Among the multiple types of non-profit organizations, those commonly encountered in the community HII domain are the charitable organization {501(c)(3)} and the “social welfare” organization {501(c)(4)}. The major difference is that all the activities of the charitable organization must be for “public benefit,” while the social welfare organization is not held to such a strict standard in this regard (more info). As a result, contributions to a charitable organization are tax deductible, while those made to a social welfare organization are not. Another key difference is that charitable organizations are prohibited from engaging in lobbying activities.

    One consequence of these differences is that it is more difficult to establish a charitable 501(c)(3) organization, since the Internal Revenue Service (which must approve the designation) must be convinced about the pure “public benefit” of all the proposed activities. Because of this, and also the perceived need of HII organizations to be able to lobby, the 501(c)(4) social welfare organization is now being used more frequently. To my knowledge, the Indiana Health Information Exchange (IHIE) was the first HII to choose this latter form. Although contributions to such organizations are not tax deductible, the funds collected by an HII are typically for services rendered and therefore are deductible as business expenses in any case.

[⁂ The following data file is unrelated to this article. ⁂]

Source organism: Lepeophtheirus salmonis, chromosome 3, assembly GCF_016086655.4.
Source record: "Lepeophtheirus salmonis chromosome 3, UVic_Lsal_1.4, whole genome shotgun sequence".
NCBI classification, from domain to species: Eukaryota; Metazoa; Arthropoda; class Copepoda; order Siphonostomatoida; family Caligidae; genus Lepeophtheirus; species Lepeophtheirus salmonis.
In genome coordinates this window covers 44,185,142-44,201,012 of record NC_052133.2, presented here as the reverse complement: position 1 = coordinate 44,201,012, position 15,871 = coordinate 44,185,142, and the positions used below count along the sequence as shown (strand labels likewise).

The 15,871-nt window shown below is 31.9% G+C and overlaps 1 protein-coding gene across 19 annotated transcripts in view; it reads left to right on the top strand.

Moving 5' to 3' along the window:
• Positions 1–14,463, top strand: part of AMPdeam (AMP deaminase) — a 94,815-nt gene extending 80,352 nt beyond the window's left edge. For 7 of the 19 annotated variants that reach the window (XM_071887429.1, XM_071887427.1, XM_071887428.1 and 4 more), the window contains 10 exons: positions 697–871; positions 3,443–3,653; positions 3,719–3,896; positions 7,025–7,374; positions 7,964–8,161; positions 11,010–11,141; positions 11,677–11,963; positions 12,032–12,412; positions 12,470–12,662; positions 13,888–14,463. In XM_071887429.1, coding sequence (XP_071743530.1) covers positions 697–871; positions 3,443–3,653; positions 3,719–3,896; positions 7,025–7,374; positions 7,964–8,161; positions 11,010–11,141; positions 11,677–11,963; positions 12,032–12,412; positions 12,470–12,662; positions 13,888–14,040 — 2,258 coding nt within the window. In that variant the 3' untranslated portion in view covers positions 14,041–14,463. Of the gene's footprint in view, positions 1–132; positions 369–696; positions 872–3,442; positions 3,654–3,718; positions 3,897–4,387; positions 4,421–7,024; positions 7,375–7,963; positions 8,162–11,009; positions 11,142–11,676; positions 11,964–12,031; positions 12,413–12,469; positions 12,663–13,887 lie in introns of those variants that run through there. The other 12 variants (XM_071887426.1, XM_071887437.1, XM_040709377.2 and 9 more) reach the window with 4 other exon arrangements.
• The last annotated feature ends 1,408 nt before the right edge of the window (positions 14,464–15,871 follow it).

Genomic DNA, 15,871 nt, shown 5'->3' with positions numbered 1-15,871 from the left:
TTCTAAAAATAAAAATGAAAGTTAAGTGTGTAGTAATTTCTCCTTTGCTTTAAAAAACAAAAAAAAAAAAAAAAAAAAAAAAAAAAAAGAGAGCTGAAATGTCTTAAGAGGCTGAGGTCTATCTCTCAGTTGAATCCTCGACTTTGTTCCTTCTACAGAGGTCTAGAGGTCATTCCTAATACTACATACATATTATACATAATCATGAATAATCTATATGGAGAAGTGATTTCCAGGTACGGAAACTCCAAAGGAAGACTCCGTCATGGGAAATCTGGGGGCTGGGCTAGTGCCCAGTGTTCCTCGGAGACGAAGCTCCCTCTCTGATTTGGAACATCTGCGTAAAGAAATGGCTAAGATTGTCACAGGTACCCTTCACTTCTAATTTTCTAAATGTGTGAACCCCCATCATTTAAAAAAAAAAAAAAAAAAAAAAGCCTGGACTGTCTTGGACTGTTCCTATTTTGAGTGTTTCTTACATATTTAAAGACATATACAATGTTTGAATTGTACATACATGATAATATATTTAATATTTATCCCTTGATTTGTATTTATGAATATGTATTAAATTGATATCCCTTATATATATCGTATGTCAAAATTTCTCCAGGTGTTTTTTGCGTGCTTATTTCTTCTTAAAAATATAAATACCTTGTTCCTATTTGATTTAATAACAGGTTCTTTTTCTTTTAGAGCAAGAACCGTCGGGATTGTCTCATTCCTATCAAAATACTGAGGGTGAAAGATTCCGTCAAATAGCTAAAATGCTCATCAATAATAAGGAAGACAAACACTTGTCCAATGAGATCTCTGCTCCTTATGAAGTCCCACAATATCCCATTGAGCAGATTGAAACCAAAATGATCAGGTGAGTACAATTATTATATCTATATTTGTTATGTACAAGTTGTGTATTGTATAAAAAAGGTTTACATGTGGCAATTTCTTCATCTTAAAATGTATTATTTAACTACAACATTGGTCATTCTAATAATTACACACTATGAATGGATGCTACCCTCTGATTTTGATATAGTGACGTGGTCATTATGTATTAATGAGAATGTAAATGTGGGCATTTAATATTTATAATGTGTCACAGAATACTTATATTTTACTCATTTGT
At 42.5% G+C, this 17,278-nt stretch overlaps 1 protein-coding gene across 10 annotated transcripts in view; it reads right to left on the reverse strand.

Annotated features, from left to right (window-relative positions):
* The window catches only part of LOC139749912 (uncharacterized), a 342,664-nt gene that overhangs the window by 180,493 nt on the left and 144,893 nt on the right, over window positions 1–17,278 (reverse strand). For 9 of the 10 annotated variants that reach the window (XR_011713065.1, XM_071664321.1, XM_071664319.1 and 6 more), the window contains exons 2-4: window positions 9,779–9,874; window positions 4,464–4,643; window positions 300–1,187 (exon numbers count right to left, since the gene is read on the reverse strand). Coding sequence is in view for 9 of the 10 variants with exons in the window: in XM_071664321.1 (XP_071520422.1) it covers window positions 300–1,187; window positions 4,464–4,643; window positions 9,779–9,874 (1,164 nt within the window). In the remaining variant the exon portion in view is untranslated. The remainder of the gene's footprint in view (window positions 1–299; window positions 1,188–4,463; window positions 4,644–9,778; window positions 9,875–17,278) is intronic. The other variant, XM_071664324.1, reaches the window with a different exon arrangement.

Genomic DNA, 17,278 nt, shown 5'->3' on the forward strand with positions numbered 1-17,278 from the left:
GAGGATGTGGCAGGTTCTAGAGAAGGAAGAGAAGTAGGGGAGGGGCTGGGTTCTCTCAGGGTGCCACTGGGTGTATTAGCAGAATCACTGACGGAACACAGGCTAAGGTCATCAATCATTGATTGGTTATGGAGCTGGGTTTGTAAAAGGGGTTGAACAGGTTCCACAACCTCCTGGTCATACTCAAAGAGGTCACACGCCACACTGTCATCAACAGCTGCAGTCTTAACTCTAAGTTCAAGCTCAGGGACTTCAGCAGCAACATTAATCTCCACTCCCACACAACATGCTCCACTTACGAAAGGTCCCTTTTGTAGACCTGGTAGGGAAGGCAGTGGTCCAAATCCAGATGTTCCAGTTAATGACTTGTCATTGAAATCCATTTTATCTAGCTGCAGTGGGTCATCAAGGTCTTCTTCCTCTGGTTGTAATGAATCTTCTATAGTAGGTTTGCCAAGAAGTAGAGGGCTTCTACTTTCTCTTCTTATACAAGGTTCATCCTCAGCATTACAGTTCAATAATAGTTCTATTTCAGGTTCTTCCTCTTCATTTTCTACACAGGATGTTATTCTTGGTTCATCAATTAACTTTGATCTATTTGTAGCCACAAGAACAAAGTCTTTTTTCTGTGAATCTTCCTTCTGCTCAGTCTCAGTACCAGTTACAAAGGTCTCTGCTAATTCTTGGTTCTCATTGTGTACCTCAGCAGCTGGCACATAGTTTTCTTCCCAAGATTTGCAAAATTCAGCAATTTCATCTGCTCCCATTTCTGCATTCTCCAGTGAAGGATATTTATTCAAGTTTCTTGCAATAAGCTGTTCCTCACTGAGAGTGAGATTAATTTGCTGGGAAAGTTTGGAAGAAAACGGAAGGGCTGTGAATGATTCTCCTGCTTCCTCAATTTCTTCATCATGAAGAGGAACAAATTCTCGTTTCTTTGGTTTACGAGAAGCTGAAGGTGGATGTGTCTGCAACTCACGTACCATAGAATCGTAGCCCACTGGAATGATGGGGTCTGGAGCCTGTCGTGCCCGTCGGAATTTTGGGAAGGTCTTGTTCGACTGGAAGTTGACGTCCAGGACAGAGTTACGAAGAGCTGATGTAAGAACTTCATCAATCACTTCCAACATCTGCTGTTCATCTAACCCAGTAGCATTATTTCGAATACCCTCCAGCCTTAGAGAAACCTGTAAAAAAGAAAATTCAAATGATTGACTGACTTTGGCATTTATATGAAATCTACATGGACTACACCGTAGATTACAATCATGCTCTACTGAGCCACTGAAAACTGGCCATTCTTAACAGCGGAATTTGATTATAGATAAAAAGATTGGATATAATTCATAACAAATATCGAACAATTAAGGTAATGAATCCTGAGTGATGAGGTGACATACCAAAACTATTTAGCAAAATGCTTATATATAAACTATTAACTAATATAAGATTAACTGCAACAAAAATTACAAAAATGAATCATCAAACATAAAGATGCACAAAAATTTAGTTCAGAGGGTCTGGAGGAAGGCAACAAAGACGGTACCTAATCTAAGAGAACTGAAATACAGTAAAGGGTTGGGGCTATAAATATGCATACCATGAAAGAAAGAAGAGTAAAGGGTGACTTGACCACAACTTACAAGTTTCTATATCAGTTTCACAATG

In addition to being a non-profit organization, the HII’s membership agreement should ensure that the organization’s fiduciary responsibility is solely focused on consumers. It has even been suggested that a formal “trust” agreement would be appropriate, wherein the HII organization becomes the legal “trustee” of the consumer’s medical records, and therefore legally bound to act exclusively in the interest of the consumer (Kostyack P: The Emergence of the Health Information Trust).